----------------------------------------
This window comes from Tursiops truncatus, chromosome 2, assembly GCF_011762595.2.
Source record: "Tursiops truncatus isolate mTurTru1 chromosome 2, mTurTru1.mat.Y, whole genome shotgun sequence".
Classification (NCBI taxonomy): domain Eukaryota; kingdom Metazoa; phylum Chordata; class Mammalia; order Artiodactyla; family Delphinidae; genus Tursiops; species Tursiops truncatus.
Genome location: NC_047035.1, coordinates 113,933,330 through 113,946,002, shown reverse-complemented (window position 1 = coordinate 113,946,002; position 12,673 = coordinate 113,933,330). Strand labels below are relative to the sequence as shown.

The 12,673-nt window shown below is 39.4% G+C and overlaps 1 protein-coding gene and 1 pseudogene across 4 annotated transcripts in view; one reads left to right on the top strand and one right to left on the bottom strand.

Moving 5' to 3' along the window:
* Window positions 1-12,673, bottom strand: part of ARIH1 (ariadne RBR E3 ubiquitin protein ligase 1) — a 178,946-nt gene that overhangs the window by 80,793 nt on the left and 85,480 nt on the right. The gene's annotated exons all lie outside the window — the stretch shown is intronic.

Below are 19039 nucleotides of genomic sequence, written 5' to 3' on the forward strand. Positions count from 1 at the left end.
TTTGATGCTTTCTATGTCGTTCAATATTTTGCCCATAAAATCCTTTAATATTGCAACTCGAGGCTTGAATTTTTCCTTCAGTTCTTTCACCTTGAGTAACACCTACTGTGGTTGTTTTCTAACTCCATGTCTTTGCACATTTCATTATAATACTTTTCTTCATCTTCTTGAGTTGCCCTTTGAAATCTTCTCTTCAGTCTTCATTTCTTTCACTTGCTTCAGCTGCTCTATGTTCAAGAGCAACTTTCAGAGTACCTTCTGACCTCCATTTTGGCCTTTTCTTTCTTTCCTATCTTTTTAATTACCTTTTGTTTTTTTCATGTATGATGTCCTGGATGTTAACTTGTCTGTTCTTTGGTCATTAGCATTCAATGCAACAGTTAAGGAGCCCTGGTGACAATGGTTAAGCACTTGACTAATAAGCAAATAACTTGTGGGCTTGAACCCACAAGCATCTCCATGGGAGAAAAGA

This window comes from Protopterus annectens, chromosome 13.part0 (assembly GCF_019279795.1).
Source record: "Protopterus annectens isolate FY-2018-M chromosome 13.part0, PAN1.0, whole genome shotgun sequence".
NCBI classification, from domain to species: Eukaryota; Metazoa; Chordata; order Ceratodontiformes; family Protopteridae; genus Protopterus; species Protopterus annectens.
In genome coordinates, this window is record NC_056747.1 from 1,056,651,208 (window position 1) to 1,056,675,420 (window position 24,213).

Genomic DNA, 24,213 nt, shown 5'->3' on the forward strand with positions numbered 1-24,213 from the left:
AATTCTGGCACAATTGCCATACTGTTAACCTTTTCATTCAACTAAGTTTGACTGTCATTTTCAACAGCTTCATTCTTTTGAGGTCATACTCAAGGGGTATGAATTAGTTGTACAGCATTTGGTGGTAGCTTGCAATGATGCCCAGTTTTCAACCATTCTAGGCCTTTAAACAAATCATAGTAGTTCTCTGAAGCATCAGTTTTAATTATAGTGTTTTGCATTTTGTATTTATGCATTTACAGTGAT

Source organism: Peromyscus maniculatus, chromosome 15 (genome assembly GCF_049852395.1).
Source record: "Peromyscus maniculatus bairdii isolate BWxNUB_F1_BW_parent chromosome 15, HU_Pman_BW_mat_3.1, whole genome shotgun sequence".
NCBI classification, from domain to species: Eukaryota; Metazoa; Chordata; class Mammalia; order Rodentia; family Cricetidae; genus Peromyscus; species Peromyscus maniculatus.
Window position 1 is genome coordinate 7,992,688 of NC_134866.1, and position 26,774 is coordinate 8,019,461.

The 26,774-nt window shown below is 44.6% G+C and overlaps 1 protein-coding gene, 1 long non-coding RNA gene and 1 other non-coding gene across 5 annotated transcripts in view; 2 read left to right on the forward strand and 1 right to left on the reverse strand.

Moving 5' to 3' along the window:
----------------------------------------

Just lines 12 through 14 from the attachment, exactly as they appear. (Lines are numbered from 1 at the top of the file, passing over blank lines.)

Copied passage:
NCBI classification, from domain to species: Eukaryota; Metazoa; Chordata; order Ceratodontiformes; family Protopteridae; genus Protopterus; species Protopterus annectens.
In genome coordinates, this window is record NC_056747.1 from 1,056,651,208 (window position 1) to 1,056,675,420 (window position 24,213).

Genomic DNA, 24,213 nt, shown 5'->3' on the forward strand with positions numbered 1-24,213 from the left: